Pope Benedict is scheduled to visit Rome’s synagogue, the spiritual home of the world's oldest Jewish community. But the visit is dampened by a controversial issue that involves the Jewish community.
Pope Benedict will pay his first visit to Rome's synagogue on January 17, in what is being called an historic event. But the pontiff's visit has sparked debate among the Jewish community.
Some Jews disagree with Pope Benedict's decision to move wartime pontiff Pius XII one step closer to sainthood by approving a decree recognizing his "heroic virtues." They have accused Pius of not doing enough to help Jews facing persecution.
The man who will host the visit, Head Rabbi Riccardo Di Segni, hopes that Pope Benedict’s visit will encourage dialogue between Jews and Christians over the controversial issue.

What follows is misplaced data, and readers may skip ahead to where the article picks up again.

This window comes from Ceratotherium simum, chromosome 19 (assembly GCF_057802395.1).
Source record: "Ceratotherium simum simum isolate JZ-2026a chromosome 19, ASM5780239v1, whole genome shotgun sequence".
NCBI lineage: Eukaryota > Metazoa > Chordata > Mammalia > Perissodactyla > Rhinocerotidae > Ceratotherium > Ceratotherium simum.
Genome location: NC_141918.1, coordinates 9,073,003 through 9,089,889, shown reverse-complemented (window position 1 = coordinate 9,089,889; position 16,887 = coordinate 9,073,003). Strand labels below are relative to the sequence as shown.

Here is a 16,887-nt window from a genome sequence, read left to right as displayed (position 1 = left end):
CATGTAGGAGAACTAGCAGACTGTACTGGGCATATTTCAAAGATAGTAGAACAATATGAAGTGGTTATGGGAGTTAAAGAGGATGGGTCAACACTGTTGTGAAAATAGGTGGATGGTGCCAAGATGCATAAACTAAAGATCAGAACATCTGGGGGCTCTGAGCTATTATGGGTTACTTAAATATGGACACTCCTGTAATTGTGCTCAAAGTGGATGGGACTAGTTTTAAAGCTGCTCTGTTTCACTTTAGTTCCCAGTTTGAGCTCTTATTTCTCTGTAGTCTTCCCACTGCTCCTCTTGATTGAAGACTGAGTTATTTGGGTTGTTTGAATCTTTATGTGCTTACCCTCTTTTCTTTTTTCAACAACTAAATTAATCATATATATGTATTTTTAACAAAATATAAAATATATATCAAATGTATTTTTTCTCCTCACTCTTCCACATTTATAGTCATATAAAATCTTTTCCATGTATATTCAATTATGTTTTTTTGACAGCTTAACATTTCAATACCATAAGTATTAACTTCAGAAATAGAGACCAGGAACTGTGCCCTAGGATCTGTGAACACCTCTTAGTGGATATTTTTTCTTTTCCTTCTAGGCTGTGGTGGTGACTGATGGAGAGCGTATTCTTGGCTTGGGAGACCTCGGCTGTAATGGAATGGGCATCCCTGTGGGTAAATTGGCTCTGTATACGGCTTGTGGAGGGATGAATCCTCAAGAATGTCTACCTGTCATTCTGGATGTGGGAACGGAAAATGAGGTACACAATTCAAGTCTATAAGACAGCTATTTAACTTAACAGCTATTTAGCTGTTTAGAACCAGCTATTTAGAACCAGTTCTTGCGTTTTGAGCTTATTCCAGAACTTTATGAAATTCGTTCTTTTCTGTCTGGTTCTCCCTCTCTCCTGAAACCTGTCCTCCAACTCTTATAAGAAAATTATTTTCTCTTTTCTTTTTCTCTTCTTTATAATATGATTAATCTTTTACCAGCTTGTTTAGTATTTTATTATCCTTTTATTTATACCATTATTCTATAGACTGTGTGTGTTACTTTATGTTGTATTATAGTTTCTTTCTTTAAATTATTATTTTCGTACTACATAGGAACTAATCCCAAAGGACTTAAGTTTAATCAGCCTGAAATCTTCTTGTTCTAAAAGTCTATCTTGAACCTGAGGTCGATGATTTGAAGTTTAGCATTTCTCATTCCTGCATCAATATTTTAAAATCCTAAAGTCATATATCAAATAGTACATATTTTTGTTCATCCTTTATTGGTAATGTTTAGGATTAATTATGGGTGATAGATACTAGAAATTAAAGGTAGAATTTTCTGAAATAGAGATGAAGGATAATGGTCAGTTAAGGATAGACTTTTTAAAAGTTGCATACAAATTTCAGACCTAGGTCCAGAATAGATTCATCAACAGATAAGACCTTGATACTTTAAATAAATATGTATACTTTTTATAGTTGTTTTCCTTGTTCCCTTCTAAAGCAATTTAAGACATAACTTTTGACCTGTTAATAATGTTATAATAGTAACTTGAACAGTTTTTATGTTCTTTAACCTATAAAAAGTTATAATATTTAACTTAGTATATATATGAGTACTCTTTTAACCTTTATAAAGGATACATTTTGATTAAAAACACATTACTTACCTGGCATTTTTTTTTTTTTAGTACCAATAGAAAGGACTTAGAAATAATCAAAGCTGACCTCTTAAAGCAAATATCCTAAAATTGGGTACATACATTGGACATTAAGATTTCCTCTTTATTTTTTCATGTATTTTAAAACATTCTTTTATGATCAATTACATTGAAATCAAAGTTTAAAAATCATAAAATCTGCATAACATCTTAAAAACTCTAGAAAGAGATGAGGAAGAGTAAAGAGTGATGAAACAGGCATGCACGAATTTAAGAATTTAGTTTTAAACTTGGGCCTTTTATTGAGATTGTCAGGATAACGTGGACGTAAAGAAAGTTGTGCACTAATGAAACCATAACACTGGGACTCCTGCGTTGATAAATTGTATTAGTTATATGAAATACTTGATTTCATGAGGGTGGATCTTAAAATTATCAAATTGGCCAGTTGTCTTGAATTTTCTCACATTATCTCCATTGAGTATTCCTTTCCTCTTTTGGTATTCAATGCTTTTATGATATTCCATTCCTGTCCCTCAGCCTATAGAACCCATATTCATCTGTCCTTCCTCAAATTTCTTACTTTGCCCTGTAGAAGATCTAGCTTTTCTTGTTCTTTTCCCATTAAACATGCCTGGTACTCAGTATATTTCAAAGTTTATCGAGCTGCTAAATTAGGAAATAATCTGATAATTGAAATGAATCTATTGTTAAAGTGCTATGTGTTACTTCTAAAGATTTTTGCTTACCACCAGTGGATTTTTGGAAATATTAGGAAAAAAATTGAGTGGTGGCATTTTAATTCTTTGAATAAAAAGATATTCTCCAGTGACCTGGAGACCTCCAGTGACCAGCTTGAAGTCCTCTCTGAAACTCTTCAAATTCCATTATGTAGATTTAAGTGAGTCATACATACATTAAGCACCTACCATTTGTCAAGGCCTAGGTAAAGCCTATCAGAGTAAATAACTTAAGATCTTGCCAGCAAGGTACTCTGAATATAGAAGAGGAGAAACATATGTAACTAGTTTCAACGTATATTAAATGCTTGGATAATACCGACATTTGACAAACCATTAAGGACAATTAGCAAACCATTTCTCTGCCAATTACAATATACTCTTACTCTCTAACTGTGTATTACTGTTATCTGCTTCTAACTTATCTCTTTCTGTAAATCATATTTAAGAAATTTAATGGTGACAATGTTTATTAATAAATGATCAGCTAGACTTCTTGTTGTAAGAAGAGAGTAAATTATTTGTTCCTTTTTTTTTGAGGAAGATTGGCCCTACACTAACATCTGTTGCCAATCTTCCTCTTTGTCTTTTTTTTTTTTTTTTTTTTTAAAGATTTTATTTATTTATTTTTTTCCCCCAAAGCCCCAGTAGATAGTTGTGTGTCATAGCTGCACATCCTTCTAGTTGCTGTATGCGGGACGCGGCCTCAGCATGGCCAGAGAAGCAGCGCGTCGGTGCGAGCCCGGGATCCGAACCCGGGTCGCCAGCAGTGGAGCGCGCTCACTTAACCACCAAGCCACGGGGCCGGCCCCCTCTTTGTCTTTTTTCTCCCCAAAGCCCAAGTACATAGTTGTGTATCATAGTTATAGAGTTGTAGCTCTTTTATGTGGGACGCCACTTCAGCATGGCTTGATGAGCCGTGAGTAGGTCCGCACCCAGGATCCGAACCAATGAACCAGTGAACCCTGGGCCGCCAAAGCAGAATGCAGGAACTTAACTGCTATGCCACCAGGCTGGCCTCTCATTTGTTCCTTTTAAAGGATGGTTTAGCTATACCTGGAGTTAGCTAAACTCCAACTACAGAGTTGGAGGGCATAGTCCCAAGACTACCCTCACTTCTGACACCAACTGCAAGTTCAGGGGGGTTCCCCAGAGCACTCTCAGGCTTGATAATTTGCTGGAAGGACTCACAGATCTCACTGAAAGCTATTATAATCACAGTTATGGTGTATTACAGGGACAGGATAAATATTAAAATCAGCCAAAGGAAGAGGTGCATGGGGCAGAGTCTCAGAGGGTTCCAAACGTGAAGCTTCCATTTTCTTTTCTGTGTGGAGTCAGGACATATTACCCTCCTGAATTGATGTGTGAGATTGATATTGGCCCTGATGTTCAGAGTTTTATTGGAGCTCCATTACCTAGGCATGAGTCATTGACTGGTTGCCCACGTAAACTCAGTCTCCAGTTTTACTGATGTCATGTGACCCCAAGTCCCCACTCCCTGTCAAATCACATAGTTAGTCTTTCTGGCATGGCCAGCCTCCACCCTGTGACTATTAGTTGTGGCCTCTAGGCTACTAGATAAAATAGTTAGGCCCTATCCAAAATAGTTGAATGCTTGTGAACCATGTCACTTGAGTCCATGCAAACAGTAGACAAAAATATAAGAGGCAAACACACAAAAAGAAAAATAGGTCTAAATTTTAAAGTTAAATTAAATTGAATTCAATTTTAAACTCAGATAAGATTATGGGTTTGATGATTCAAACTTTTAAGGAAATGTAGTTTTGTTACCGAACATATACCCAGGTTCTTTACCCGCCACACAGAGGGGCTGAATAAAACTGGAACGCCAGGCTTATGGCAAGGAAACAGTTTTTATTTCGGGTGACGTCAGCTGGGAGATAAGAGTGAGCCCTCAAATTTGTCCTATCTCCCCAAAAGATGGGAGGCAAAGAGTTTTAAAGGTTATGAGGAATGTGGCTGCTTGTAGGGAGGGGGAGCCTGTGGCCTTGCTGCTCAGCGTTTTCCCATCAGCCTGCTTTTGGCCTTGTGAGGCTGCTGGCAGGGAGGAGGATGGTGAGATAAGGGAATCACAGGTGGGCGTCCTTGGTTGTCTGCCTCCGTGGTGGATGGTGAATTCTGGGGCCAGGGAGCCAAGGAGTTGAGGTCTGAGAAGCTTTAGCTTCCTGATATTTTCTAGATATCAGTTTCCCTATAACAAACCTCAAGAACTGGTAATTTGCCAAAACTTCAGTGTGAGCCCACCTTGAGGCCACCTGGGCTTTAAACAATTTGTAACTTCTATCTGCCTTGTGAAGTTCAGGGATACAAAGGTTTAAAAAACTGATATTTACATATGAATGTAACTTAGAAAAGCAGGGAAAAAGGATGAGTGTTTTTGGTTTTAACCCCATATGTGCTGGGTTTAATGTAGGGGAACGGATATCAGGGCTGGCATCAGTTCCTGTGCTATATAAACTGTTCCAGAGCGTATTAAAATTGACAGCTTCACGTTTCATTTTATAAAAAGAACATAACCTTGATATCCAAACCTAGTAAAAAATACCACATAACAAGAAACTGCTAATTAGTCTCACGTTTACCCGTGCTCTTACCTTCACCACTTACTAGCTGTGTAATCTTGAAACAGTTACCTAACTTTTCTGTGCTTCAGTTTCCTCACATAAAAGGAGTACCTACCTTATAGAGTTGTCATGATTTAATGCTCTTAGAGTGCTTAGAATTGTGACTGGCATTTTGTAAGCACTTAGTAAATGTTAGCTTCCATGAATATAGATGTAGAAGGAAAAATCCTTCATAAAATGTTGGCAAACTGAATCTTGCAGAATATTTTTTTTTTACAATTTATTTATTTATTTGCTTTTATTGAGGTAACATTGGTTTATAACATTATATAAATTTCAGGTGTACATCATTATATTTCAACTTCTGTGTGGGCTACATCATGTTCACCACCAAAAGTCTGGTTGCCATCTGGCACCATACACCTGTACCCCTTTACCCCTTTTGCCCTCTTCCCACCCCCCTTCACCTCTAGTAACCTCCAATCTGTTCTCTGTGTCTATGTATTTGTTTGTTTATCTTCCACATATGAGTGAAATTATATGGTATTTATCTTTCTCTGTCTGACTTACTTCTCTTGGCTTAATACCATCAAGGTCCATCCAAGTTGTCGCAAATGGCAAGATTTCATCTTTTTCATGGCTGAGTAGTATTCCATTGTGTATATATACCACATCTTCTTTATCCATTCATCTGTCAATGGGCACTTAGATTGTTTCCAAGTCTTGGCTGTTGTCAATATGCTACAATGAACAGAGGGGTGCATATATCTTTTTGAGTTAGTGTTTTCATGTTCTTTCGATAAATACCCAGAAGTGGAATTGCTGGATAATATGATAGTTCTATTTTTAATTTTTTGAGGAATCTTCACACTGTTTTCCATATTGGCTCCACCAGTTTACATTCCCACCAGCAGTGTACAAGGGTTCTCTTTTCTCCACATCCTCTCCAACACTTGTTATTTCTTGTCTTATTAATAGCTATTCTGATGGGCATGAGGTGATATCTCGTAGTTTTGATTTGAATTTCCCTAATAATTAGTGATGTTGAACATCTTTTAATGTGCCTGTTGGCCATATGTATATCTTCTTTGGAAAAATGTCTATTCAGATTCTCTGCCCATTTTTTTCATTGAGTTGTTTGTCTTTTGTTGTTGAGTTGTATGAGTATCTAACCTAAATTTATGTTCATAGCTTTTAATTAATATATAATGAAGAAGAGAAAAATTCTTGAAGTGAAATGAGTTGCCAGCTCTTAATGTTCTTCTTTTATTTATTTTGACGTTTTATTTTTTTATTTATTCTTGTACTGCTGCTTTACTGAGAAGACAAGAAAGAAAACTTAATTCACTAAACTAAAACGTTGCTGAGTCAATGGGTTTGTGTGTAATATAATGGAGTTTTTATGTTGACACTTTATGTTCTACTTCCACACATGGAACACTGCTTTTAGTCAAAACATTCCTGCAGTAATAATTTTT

[Riccardo Di Segni, Rome’s Chief Rabbi]: (Male, English)
"We have to try to find the right way to go ahead with the process of friendship with Christians and this is the challenge for today…the problem of the past - the interpretation of the past - is one of the main difficulties. But we also have the problem of the future, so we all have to understand what is possible to do in this narrow street."
However, the Vatican insists that Pius intervened indirectly to help the Jews in a wartime Europe dominated by Hitler.
[Cardinal Walter Kasper, Head of Relationships with Jews]: (Male, English)
"…The decision about the so-called heroic virtues is not only historical, it's more a spiritual judgment of the Holy Father and it is an internal question of the Catholic church."
The two remaining steps to sainthood for Pius are beatification and canonization, which could take many years.
The Rome temple is the spiritual home of the world's oldest Jewish community outside Israel, and is significant in religious dialogue because of its proximity to the Vatican.